META: How Much To Write About (say) Ketchikan?

Scott Eiler seiler at
Sun Apr 29 16:46:26 PDT 2012

On 4/28/2012 11:10 PM, Andrew Perron wrote:
> On Sun, 29 Apr 2012 01:12:19 +0000 (UTC), Scott Eiler wrote:
>> In the story I'm reading, the author chose to describe the city.  One
>> action scene was so geographically accurate, I could trace the
>> characters' steps.  He didn't say *exactly* which direction the creek
>> flowed, but he *did* describe the historic boundary between white man's
>> and native territory at the creek, the boardwalk beside it, the
>> boutiques alongside it, the bridge at the shore, the tramway leading
>> down to the boardwalk, and the long way up the hill to the tramway.
>> Aside from there being a hotel lobby at the top of the tramway, his
>> details were *meticulously* correct.  But might that perhaps be overkill?
>> How much detail do *you* like in your stories, RACC?  Would you put more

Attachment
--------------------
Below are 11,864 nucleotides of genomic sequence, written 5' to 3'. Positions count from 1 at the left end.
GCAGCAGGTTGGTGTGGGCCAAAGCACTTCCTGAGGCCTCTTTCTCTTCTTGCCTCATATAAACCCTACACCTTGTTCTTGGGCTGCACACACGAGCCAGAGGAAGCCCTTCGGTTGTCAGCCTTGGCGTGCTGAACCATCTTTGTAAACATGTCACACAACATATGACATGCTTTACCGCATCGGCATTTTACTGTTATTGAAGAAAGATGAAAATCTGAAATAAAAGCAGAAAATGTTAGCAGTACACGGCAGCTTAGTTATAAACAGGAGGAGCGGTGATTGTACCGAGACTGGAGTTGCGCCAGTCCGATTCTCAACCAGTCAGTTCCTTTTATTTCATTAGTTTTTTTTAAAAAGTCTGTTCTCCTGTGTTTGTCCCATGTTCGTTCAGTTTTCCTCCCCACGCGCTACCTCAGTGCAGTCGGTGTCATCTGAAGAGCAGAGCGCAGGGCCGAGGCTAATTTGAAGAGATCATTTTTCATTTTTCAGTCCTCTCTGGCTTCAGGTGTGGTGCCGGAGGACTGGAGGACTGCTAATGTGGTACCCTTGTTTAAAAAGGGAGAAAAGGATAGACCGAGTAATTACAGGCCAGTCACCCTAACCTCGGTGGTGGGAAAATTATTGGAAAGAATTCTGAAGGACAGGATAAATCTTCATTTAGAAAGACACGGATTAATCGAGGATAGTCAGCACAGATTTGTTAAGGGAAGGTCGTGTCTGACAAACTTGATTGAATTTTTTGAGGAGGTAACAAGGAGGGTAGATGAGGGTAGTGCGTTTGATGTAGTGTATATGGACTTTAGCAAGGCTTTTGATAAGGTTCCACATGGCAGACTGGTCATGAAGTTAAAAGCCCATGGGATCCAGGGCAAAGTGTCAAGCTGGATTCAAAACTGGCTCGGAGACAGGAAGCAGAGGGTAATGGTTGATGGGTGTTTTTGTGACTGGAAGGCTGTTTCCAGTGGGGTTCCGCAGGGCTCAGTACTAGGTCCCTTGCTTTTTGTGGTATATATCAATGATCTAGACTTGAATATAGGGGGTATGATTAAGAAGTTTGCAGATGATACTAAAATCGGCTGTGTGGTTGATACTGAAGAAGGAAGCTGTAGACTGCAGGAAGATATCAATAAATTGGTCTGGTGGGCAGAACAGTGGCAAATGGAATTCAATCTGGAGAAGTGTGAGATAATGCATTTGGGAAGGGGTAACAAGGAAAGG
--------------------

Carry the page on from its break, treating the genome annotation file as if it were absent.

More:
>> in if only you could?
> I like to put in a fair amount of local flavor.  Not so much that it sticks
> gratuitously out, calling attention to itself, but wherever it might
> matter.

Okay.  I'll take that as a vote for everything up to, the historic 
boundary between native and white man's territory.  At least the other 
details helped the story.  Unless the natives make a political comeback 
when I read some more, I don't think the boundary will make a difference.

... Obviously my plan to read trashy science fiction this weekend is not 
succeeding.  8{C>

(signed) Scott Eiler  8{D> -------- ---------

Let's take a look, if you will, at the Second Amendment of the
Constitution, which protects every American's right to shoot another
American.  This cherished constitutional right to shoot people and make
them dead is currently recognized in all fifty states, most recently

- The Borowitz Report
March 2012.

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